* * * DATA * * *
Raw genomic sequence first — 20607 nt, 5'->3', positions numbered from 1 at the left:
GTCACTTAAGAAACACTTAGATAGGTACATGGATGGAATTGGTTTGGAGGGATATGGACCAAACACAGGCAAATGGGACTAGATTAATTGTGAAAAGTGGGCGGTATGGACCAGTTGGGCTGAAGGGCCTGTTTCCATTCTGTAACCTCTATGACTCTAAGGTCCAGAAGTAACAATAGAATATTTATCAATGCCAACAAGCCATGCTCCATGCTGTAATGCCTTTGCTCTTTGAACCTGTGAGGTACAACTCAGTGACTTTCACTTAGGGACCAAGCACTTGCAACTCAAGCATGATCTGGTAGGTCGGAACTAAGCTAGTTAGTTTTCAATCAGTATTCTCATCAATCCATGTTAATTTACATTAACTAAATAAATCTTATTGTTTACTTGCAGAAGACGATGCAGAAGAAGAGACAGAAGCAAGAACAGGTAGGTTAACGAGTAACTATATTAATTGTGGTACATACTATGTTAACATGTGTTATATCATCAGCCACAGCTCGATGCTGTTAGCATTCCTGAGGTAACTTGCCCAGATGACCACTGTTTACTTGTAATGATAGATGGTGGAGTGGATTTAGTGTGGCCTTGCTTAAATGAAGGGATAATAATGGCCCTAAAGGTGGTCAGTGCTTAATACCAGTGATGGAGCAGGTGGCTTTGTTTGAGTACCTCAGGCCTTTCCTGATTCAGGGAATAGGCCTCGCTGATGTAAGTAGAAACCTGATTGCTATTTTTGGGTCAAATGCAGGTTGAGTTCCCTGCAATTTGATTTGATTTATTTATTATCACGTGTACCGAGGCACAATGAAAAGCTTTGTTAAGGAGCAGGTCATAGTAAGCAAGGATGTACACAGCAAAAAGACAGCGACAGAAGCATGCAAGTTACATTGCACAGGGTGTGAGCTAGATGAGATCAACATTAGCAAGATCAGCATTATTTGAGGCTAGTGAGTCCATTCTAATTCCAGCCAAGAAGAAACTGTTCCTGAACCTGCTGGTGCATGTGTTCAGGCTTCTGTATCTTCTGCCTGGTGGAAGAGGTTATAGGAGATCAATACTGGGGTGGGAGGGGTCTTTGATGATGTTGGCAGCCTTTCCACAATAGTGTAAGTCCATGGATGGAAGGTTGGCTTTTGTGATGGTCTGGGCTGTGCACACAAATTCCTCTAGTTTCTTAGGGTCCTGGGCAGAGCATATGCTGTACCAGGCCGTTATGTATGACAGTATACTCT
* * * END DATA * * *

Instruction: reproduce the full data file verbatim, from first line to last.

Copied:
Raw genomic sequence first — 20607 nt, 5'->3', positions numbered from 1 at the left:
GTCACTTAAGAAACACTTAGATAGGTACATGGATGGAATTGGTTTGGAGGGATATGGACCAAACACAGGCAAATGGGACTAGATTAATTGTGAAAAGTGGGCGGTATGGACCAGTTGGGCTGAAGGGCCTGTTTCCATTCTGTAACCTCTATGACTCTAAGGTCCAGAAGTAACAATAGAATATTTATCAATGCCAACAAGCCATGCTCCATGCTGTAATGCCTTTGCTCTTTGAACCTGTGAGGTACAACTCAGTGACTTTCACTTAGGGACCAAGCACTTGCAACTCAAGCATGATCTGGTAGGTCGGAACTAAGCTAGTTAGTTTTCAATCAGTATTCTCATCAATCCATGTTAATTTACATTAACTAAATAAATCTTATTGTTTACTTGCAGAAGACGATGCAGAAGAAGAGACAGAAGCAAGAACAGGTAGGTTAACGAGTAACTATATTAATTGTGGTACATACTATGTTAACATGTGTTATATCATCAGCCACAGCTCGATGCTGTTAGCATTCCTGAGGTAACTTGCCCAGATGACCACTGTTTACTTGTAATGATAGATGGTGGAGTGGATTTAGTGTGGCCTTGCTTAAATGAAGGGATAATAATGGCCCTAAAGGTGGTCAGTGCTTAATACCAGTGATGGAGCAGGTGGCTTTGTTTGAGTACCTCAGGCCTTTCCTGATTCAGGGAATAGGCCTCGCTGATGTAAGTAGAAACCTGATTGCTATTTTTGGGTCAAATGCAGGTTGAGTTCCCTGCAATTTGATTTGATTTATTTATTATCACGTGTACCGAGGCACAATGAAAAGCTTTGTTAAGGAGCAGGTCATAGTAAGCAAGGATGTACACAGCAAAAAGACAGCGACAGAAGCATGCAAGTTACATTGCACAGGGTGTGAGCTAGATGAGATCAACATTAGCAAGATCAGCATTATTTGAGGCTAGTGAGTCCATTCTAATTCCAGCCAAGAAGAAACTGTTCCTGAACCTGCTGGTGCATGTGTTCAGGCTTCTGTATCTTCTGCCTGGTGGAAGAGGTTATAGGAGATCAATACTGGGGTGGGAGGGGTCTTTGATGATGTTGGCAGCCTTTCCACAATAGTGTAAGTCCATGGATGGAAGGTTGGCTTTTGTGATGGTCTGGGCTGTGCACACAAATTCCTCTAGTTTCTTAGGGTCCTGGGCAGAGCATATGCTGTACCAGGCCGTTATGTATGACAGTATACTCT